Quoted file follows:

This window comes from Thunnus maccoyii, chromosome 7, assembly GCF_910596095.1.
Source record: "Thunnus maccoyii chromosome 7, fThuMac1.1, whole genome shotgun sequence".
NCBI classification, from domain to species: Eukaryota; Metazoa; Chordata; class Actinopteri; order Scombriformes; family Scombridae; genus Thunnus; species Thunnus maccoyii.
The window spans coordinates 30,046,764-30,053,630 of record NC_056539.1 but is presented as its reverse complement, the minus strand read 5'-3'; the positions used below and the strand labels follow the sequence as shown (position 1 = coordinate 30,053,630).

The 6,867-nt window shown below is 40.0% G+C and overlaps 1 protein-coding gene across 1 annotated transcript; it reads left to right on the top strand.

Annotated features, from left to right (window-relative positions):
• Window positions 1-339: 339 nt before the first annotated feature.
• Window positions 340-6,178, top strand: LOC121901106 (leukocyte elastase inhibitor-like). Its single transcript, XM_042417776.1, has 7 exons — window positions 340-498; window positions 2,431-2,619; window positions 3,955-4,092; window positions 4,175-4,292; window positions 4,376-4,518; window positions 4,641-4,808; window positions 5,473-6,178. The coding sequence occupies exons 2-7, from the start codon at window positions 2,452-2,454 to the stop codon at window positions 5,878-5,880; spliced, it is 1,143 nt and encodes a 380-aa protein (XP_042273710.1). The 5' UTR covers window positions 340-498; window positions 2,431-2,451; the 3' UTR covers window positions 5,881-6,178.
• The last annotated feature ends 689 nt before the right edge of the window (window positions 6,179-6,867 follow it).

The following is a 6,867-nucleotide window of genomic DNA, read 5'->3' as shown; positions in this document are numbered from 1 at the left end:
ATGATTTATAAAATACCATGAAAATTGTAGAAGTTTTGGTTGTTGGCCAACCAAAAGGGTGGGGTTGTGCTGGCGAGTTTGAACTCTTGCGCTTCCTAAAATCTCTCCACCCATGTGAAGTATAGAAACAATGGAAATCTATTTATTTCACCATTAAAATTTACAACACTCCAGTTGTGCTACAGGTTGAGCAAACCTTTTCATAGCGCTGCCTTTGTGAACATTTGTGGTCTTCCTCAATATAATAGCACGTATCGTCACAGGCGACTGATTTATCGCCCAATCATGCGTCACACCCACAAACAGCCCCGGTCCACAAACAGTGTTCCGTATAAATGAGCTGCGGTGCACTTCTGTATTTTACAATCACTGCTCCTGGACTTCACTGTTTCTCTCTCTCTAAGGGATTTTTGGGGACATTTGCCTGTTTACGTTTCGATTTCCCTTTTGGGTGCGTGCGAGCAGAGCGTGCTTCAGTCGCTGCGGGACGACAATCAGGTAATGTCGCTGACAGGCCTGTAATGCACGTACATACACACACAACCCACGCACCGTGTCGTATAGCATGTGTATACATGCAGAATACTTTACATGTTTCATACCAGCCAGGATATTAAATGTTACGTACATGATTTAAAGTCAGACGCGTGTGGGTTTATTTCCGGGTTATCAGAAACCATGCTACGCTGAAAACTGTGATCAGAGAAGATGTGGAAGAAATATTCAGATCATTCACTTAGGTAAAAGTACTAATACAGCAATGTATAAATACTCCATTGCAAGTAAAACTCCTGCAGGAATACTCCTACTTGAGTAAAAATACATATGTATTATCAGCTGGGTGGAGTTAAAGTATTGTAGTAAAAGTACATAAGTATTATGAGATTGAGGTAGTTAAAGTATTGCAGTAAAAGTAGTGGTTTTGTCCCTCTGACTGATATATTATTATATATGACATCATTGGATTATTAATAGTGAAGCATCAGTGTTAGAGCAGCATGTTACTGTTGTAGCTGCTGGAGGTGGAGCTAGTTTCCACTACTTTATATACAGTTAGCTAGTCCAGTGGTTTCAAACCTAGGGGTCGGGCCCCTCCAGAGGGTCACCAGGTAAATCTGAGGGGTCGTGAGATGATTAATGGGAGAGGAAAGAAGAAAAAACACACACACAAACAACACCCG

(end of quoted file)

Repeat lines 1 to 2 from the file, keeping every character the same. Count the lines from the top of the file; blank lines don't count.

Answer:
This window comes from Thunnus maccoyii, chromosome 7, assembly GCF_910596095.1.
Source record: "Thunnus maccoyii chromosome 7, fThuMac1.1, whole genome shotgun sequence".